Creatine is a naturally occurring nutrient that forms an energy reserve in the muscles and brain. It is consumed in the diet (found only in animal foods) and synthesized in the liver, pancreas, and kidneys. Creatine supplementation can increase tissue concentrations to a level that is unobtainable through the diet alone, and its benefits on sports performance and increasing muscle creatine levels are well known.
In a review published last Tuesday, researchers explain the benefits of creatine supplementation on brain creatine levels and its effect on cognitive processing and traumatic brain injury.
Compared to skeletal muscle, only a small percentage of creatine is in the brain; however, the brain is highly metabolically active and creatine is essential for energy production. It appears that brain creatine increases with supplementation, and that higher dosing and prolonged supplementation are required for this application compared to what is used to increase muscle creatine. Creatine supplementation increases cerebral phosphorylcreatine, which reduces metabolic demand and enhances neural activity in the brain.
The research suggests that creatine is most beneficial in individuals whose cognitive processes are stressed, such as in sleep deprivation, hypoxia, or during cognitively demanding tasks. In addition, increasing brain creatine may be effective at reducing the severity or improving the recovery from traumatic brain injury (TBI). Limited data is available with TBI in humans, but two trials show improvements in cognition, communication, self-care, personality, improved behavior, reductions in headaches, dizziness, and fatigue in patients with TBI. Brain creatine levels are also chronically suppressed in depression, schizophrenia, panic disorders, and mild traumatic brain injury (mTBI).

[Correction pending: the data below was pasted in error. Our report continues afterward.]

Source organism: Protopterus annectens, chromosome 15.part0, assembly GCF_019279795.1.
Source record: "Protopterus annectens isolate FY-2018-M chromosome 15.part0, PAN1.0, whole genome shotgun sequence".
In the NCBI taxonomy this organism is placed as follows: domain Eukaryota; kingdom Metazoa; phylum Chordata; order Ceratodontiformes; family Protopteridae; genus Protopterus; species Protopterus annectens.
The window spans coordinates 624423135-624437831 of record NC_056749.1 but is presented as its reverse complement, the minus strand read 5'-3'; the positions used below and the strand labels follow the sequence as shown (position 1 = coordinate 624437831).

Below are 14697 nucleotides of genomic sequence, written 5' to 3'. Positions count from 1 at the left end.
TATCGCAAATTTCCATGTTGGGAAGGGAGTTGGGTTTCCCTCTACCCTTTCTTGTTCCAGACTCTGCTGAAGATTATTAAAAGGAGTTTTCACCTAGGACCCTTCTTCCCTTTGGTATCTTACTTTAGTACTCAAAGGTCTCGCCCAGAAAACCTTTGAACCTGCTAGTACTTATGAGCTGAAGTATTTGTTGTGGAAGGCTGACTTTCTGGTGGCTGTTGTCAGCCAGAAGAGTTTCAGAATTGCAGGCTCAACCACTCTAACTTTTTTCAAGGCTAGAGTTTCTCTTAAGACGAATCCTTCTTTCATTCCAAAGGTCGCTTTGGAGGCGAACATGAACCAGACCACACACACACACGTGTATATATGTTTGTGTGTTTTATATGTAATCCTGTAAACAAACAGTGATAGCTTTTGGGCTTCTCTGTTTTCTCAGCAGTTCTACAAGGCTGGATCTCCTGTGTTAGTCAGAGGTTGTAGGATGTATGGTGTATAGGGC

By Michael Jurgelewicz, DC, DACBN, DCBCN, CNS
Source: Dolan E, Gualano B, Rawson ES. Beyond muscle: the effects of creatine supplementation on brain creatine, cognitive processing, and traumatic brain injury. Eur J Sport Sci. 2018 Aug 7:1-14 doi: 10.1080/17461391.2018.1500644